System controller 50 controls the overall operation of the camera based on a software program stored in program memory 54, which can include Flash EEPROM or other nonvolatile memory. This memory can also be used to store image sensor calibration data, user setting selections and other data which must be preserved when the camera is turned off. System controller 50 controls the sequence of image capture by directing exposure controller 40 to operate the lens 12, ND filter 13, iris 14, and shutter 18 as previously described, directing the timing generator 26 to operate the image sensor 20 and associated elements, and directing DSP 36 to process the captured image data. After an image is captured and processed, the final image file stored in memory 32 is transferred to a host computer via interface 57, stored on a removable memory card 64 or other storage device, and displayed for the user on image display 88.

A bus 52 includes a pathway for address, data and control signals, and connects system controller 50 to DSP 36, program memory 54, system memory 56, host interface 57, memory card interface 60 and other related devices. Host interface 57 provides a high-speed connection to a personal computer (PC) or other host computer for transfer of image data for display, storage, manipulation or printing. This interface is an IEEE1394 or USB2.0 serial interface or any other suitable digital interface. Memory card 64 is typically a Compact Flash (CF) card inserted into socket 62 and connected to the system controller 50 via memory card interface 60. Other types of storage that are utilized include without limitation PC-Cards, MultiMedia Cards (MMC), or Secure Digital (SD) cards.

Processed images are copied to a display buffer in system memory 56 and continuously read out via video encoder 80 to produce a video signal. This signal is output directly from the camera for display on an external monitor, or processed by display controller 82 and presented on image display 88. This display is typically an active matrix color liquid crystal display (LCD), although other types of displays are used as well.

The user interface 68, including all or any combination of viewfinder display 70, exposure display 72, status display 76 and image display 88, and user inputs 74, is controlled by a combination of software programs executed on exposure controller 40 and system controller 50. User inputs 74 typically include some combination of buttons, rocker switches, joysticks, rotary dials or touch screens. Exposure controller 40 operates light metering, exposure mode, autofocus and other exposure functions. The system controller 50 manages the graphical user interface (GUI) presented on one or more of the displays, e.g., on image display 88. The GUI typically includes menus for making various option selections and review modes for examining captured images.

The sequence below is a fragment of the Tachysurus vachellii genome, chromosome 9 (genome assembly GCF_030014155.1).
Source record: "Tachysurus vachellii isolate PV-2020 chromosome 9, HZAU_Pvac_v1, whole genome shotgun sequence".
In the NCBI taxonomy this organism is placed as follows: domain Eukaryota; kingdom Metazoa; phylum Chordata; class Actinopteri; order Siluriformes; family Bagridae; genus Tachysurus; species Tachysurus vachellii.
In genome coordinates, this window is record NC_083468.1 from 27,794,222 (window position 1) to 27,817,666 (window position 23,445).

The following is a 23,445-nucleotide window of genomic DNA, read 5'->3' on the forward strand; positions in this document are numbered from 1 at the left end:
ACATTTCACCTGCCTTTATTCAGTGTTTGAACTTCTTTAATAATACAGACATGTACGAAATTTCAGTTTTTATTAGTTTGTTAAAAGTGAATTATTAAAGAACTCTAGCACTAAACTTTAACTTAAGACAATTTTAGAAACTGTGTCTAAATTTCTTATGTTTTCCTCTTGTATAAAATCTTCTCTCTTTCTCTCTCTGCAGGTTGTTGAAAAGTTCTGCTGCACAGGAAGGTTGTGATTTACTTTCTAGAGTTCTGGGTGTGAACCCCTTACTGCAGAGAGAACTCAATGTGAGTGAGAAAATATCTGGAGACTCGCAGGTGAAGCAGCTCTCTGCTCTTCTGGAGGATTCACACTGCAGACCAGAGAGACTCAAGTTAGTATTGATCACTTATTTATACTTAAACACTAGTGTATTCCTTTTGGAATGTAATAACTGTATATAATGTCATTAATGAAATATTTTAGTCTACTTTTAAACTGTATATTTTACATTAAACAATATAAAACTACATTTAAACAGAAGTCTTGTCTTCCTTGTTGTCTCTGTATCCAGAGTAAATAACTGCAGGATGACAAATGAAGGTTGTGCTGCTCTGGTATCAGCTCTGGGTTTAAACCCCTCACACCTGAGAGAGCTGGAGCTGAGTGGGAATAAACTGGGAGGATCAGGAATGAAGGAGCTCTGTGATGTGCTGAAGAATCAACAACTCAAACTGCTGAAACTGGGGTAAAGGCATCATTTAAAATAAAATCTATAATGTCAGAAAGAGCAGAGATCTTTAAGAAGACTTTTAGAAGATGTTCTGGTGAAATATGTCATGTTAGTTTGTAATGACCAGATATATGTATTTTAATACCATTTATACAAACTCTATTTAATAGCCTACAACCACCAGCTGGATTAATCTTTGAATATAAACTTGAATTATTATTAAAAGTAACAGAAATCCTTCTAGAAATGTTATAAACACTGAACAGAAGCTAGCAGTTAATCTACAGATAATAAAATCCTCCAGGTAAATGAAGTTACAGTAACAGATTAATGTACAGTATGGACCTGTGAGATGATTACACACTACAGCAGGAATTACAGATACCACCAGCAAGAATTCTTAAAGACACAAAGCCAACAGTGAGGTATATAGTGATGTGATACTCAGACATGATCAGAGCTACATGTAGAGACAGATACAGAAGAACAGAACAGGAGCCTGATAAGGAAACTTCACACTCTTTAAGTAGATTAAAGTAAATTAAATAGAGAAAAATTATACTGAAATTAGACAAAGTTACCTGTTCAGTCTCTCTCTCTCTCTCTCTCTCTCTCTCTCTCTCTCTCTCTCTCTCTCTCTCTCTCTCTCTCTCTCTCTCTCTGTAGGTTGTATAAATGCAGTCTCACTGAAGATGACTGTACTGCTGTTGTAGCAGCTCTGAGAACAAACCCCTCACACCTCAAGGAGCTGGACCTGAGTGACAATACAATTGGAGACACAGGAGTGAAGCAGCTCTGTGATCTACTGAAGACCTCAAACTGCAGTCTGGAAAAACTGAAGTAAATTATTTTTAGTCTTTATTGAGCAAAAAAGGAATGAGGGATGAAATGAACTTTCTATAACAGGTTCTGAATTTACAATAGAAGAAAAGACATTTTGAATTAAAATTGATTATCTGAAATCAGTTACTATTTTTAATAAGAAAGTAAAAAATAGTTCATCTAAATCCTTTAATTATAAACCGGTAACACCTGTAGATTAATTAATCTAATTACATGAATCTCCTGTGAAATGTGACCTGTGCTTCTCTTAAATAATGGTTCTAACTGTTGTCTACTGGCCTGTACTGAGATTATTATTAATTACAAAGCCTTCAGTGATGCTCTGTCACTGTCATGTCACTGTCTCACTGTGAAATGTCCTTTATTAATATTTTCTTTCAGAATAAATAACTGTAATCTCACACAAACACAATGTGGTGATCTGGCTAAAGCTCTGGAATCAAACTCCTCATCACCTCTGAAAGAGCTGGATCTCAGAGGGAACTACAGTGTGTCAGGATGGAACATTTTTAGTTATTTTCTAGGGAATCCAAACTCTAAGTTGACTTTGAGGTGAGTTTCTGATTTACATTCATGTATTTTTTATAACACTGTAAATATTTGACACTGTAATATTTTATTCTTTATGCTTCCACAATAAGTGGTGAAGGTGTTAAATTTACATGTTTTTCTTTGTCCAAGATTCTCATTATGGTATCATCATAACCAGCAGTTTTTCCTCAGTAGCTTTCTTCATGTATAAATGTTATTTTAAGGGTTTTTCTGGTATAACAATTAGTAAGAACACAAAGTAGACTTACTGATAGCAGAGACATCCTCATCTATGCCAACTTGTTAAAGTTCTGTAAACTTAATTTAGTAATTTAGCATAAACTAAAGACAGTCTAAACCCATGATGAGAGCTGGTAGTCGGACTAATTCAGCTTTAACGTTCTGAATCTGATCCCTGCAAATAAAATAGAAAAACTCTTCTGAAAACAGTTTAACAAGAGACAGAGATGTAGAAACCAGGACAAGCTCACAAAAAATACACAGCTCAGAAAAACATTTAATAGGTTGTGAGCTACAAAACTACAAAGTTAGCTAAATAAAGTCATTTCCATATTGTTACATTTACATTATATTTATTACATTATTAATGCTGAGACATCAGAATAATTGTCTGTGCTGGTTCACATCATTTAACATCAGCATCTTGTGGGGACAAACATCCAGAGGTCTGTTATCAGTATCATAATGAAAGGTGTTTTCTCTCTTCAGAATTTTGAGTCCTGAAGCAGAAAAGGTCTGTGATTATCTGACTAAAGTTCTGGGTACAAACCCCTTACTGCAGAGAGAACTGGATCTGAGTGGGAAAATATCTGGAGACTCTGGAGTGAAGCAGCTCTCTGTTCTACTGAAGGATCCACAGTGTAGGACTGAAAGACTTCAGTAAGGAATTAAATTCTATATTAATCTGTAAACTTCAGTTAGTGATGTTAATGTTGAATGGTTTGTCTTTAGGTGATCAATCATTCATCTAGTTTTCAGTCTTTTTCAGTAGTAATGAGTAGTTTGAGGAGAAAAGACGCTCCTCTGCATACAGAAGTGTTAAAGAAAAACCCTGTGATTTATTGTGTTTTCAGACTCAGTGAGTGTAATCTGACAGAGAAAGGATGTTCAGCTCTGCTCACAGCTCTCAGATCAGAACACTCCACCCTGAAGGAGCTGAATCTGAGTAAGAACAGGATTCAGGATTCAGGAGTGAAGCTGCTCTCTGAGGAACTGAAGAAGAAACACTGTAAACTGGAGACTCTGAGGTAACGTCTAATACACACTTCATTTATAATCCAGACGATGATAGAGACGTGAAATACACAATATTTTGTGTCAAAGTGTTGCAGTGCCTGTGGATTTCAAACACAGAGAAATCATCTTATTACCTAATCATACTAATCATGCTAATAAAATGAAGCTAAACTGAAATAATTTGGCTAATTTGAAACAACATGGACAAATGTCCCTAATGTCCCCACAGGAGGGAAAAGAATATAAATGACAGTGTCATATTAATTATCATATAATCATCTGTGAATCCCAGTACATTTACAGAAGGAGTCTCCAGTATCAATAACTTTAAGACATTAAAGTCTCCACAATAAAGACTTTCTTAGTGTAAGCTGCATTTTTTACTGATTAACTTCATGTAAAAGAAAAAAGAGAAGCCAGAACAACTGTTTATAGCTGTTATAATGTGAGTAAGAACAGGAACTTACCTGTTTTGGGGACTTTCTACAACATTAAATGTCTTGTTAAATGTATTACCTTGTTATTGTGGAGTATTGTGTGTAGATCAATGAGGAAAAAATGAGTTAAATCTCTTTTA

Exposure controller 40 accepts user inputs selecting exposure mode, lens aperture, exposure time (shutter speed), and exposure index or ISO speed rating and directs the lens and shutter accordingly for subsequent captures. Brightness sensor 16 is employed to measure the brightness of the scene and provide an exposure meter function for the user to refer to when manually setting the ISO speed rating, aperture and shutter speed. In this case, as the user changes one or more settings, the light meter indicator presented on viewfinder display 70 tells the user to what degree the image will be over or underexposed. In an automatic exposure mode, the user changes one setting and the exposure controller 40 automatically alters another setting to maintain correct exposure, e.g., for a given ISO speed rating when the user reduces the lens aperture, the exposure controller 40 automatically increases the exposure time to maintain the same overall exposure.

The ISO speed rating is an important attribute of a digital still camera. The exposure time, the lens aperture, the lens transmittance, the level and spectral distribution of the scene illumination, and the scene reflectance determine the exposure level of a digital still camera. When an image from a digital still camera is obtained using an insufficient exposure, proper tone reproduction can generally be maintained by increasing the electronic or digital gain, but the image will contain an unacceptable amount of noise. As the exposure is increased, the gain is decreased, and therefore the image noise can normally be reduced to an acceptable level. If the exposure is increased excessively, the resulting signal in bright areas of the image can exceed the maximum signal level capacity of the image sensor or camera signal processing. This can cause image highlights to be clipped to form a uniformly bright area, or to bloom into surrounding areas of the image. It is important to guide the user in setting proper exposures. An ISO speed rating is intended to serve as such a guide. In order to be easily understood by photographers, the ISO speed rating for a digital still camera should directly relate to the ISO speed rating for photographic film cameras. For example, if a digital still camera has an ISO speed rating of ISO 200, then the same exposure time and aperture should be appropriate for an ISO 200 rated film/process system.